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Addressing Indoor Air Quality in Schools: Insights from the Second EDIAQI Webinar

Panel discussion segment of the second EDIAQI webinar with Henry Burridge, Ernesto Alfaro-Moreno, Jessica Fernandez, and Alex Borg

According to the OECD, children globally spend approximately 900 hours per year in school settings, where they remain indoors for about six hours each day. Indoor air quality (IAQ) in many European schools frequently exceeds the maximum limits set by WHO guidelines. This poor air quality has been linked to negative health and cognitive outcomes for children, who are particularly vulnerable due to their ongoing growth and development. Beyond health implications, poor IAQ has also been associated with diminished cognitive focus and reduced school attendance.

This critical issue, with broad societal implications, was the focus of the latest EDIAQI webinar titled "Clearing the Air: The Educational Imperative for Healthy Indoor Air Quality in Schools". The webinar was co-organised by the LEARN and EDIAQI projects, both members of the IDEAL cluster, with participation from the SAMHE project. The event aimed to address the following questions:

  • How can we effectively measure IAQ in schools and understand its health and cognitive implications?
  • What measures are currently being taken in Europe to address IAQ in schools?
  • What strategies and policies should be implemented to improve IAQ in schools across Europe?
Henry Burridge Presentation of the SAMHE Project

Henry Burridge, a professor at Imperial College London and the coordinator of the SAMHE project (Schools Air Quality Monitoring for Health and Education), provided an overview of this ambitious initiative. Currently, the project has deployed monitors in over 1,300 schools across the United Kingdom. They have also co-created a web app and produced a set of engaging activities for students. Henry emphasised that a central aim of the project is to empower students to take ownership of the IAQ in their schools.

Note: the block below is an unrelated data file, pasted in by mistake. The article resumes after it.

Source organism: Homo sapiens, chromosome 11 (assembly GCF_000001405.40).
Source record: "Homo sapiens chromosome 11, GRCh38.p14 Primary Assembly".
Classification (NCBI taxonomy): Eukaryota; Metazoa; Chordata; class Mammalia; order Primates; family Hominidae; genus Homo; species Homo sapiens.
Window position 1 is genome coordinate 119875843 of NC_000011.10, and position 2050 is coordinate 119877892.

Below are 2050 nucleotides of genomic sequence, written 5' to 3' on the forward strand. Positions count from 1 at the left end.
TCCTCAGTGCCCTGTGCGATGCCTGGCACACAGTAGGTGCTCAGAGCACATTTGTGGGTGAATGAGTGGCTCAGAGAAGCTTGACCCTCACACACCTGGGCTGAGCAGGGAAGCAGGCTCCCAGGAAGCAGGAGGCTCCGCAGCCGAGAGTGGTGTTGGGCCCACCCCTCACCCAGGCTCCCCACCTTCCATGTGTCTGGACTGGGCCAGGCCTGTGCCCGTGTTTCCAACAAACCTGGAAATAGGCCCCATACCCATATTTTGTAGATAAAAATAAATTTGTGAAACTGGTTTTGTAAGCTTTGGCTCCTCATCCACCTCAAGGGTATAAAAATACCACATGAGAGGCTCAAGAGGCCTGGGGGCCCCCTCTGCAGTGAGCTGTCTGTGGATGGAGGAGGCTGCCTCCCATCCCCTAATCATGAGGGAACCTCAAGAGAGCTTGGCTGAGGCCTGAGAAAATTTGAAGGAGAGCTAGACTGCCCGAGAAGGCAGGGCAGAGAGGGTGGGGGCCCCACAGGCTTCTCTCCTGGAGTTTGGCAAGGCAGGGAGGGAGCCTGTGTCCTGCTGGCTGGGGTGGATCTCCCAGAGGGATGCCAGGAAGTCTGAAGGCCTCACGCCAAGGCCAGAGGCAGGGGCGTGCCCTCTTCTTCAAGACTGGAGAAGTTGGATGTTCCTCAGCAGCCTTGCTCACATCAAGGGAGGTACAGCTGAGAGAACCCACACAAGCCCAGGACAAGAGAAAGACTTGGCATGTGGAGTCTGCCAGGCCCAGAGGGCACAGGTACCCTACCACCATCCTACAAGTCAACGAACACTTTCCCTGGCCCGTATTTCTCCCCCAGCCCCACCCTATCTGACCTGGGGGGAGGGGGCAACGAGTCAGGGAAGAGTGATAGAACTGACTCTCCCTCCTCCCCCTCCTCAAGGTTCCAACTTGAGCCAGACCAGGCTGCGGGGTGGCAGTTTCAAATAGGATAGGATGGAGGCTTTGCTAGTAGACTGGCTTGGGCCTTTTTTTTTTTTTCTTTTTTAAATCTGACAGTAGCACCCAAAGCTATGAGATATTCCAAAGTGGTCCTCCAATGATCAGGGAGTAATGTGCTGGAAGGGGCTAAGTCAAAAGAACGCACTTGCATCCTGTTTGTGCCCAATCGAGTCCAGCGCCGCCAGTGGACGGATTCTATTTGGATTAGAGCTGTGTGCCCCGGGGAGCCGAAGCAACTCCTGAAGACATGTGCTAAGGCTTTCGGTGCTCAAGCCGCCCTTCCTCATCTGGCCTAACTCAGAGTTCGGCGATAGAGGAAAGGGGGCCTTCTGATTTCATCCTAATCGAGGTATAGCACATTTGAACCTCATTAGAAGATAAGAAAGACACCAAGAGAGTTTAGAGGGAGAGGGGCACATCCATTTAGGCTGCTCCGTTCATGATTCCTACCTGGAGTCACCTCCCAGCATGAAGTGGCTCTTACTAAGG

Ernesto Alfaro-Moreno Presentation of the LEARN Project

Ernesto Alfaro-Moreno, Head of Nanosafety at the International Iberian Nanotechnology Laboratory and scientific coordinator of the LEARN project, discussed the LEARN project's efforts to monitor IAQ in schools. Ernesto detailed how the project has installed novel sensors to measure harmful air pollutants, such as Volatile Organic Compounds (VOCs) and Ultrafine Particles (UFPs), in several schools across Europe. These efforts aim to assess the health and cognitive outcomes associated with IAQ. The project also uses C. elegans, fluorescent worms as biosensors, human-based in vitro models of lung and skin, and revolutionary multi-sensing devices to investigate the mechanisms of toxicity in real-time.

Jessica Fernandez presentation of the EDIAQI Project training materials for children

Jessica Fernandez, Professor at the University of Sevilla and the Work Package 6 leader of the EDIAQI project, discussed the different school environments across Europe where EDIAQI has set up low-cost sensorics. Jessica also presented training materials for children, an accompanying teacher’s guide, and a video series designed to empower children and educators to take control of IAQ in their schools. These training materials include information about different indoor pollutants, their sources, and ways to control IAQ.

The webinar featured a lively debate, with discussions flowing actively in the chat. The final question from the audience concerned the link between COVID-19 and the IAQ projects. Jessica highlighted that while COVID-19 is a serious concern, many other pollutants have significant health and cognitive implications. Henry stressed that COVID-19 is a serious disease with potentially long-term effects, but other pollutants also pose health and cognitive risks. Ernesto concurred, noting that while COVID-19 is a significant issue, global air pollution is linked to over 7 million deaths annually.

The recording of the webinar is now available on the EDIAQI YouTube channel. For more details about these projects, the educational implications of IAQ, and long-term strategies to improve IAQ in educational settings throughout Europe, this webinar is a must-watch. More webinars in the EDIAQI series are planned for the future.